Date of Award

Fall 2009

Document Type

Dissertation

Degree Name

Doctor of Philosophy in Electrical Engineering - (Ph.D.)

Department

Electrical and Computer Engineering

First Advisor

Yeheskel Bar-Ness

Second Advisor

Alexander Haimovich

Third Advisor

Ali Abdi

Fourth Advisor

Georgios B. Giannakis

Fifth Advisor

Wei Su

Abstract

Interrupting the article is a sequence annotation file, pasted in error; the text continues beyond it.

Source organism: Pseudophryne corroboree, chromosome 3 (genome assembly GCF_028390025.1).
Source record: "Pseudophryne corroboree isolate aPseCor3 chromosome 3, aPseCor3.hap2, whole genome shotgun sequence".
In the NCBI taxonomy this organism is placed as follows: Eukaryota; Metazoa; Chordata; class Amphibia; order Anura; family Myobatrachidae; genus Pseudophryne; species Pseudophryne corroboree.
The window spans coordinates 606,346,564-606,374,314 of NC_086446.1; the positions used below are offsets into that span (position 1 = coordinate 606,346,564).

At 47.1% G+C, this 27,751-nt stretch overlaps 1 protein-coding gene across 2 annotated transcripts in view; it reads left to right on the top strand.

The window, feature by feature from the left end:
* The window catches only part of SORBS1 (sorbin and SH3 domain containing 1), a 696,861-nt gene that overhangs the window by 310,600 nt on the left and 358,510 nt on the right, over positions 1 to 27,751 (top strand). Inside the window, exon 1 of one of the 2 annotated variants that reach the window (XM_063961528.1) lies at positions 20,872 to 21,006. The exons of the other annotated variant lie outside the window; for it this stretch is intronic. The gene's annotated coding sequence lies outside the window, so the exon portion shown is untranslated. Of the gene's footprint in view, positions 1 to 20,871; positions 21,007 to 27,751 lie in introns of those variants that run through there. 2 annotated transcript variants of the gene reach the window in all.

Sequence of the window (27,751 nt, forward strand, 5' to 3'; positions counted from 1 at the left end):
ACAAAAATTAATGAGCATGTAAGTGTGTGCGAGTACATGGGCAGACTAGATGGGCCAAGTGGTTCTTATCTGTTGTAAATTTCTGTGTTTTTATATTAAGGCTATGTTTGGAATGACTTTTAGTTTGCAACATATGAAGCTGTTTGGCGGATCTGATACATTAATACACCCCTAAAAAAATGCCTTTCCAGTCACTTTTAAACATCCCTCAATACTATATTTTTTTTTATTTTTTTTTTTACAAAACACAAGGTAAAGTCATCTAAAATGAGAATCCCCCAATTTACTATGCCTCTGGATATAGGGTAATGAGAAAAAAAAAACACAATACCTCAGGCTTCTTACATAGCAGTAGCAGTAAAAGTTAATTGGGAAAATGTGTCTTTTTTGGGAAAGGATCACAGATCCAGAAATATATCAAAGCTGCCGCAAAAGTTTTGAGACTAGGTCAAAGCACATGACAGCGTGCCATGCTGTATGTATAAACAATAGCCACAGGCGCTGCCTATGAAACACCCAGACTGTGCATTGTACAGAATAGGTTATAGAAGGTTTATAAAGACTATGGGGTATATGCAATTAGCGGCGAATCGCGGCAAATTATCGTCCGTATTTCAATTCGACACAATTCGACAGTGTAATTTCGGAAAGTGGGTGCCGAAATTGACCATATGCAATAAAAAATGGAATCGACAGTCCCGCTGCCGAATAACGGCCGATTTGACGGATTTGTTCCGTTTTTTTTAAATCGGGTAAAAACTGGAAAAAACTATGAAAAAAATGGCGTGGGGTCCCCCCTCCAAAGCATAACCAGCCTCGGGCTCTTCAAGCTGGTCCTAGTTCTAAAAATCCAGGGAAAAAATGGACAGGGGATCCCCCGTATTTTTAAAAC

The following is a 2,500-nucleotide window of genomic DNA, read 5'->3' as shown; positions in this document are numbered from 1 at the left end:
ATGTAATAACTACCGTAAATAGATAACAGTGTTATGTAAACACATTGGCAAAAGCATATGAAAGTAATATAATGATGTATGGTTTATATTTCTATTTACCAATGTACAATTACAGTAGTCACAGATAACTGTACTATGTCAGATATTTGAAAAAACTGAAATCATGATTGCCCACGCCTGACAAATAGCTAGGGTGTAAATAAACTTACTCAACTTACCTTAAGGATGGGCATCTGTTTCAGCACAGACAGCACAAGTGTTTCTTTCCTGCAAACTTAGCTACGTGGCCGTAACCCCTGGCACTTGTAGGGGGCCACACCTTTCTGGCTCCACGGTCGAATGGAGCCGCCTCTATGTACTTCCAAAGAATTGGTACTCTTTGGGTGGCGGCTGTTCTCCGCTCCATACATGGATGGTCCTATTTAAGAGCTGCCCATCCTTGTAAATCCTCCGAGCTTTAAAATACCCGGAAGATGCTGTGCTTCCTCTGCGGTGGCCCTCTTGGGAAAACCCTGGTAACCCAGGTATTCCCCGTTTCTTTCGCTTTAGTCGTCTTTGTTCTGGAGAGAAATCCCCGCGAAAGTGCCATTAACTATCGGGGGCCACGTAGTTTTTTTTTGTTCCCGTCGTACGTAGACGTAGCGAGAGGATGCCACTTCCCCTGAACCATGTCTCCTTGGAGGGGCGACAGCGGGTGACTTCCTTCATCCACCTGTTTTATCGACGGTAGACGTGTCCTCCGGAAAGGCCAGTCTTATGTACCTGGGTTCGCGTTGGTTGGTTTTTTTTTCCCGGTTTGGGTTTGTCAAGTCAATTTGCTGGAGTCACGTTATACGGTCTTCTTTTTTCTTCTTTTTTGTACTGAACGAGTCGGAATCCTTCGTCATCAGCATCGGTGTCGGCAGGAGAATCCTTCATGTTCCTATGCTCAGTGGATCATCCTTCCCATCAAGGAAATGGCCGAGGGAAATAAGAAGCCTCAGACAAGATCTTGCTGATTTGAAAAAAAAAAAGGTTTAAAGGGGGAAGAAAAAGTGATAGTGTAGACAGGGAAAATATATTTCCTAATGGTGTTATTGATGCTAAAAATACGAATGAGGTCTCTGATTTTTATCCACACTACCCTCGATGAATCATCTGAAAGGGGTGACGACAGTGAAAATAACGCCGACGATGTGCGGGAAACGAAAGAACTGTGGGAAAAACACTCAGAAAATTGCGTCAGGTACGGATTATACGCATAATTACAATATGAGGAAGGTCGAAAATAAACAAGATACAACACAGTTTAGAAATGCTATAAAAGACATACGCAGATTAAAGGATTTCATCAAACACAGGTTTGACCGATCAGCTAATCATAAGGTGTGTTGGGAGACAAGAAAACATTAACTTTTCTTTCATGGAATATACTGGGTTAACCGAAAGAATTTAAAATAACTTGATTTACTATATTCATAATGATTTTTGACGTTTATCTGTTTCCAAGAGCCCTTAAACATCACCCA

With the emergence of cognitive radio and the introduction of new modulation techniques such as OFDM and MIMO, the problem of Modulation Classification (MC) becomes more challenging and complicated. In the first part of the thesis, we explore the automatic modulation classification to blindly distinguish OFDM from single carrier signals. We use the fourth order cumulants; an approach which in the past has been also applied to classify single carrier signals. A blind OFDM parameter estimation scheme was then followed, which includes the estimation of number of subcarriers, CP length, timing and frequency offset and the oversampling factor for the OFDM signal. For the second part of the thesis, we improve the statistical signal processing techniques that were used in the first part. Particularly, the second order cyclostationarity based methods have been examined and improved. Based on the fact that most of the cyclostationary communication signals has a real cyclostationary part and a complex non-cyclostaionary part, we suggest an approach that enhance the second order cyclostationarity and hence increase its probability of detection. Using such improved second-order cyclostationarity, we present an improved synchronization method based on second order cyclostationarity. With the proposed approach, it is shown that the timing estimator, is independent of the frequency offset estimator, and therefore performs better than the previously proposed class of blind synchronization methods. To negate the dependence of the blind synchronization scheme on the prior knowledge of the raised cosine pulse shaping filters, we proposed a blind roll-off factor estimator based on the second order cyclostationarity. Last, we address the MIMO classification problem, wherein we estimate the number of transmitting antennas. Here the second order cyclostationarity test has been applied in distinguishing STC from BLAST modulation.

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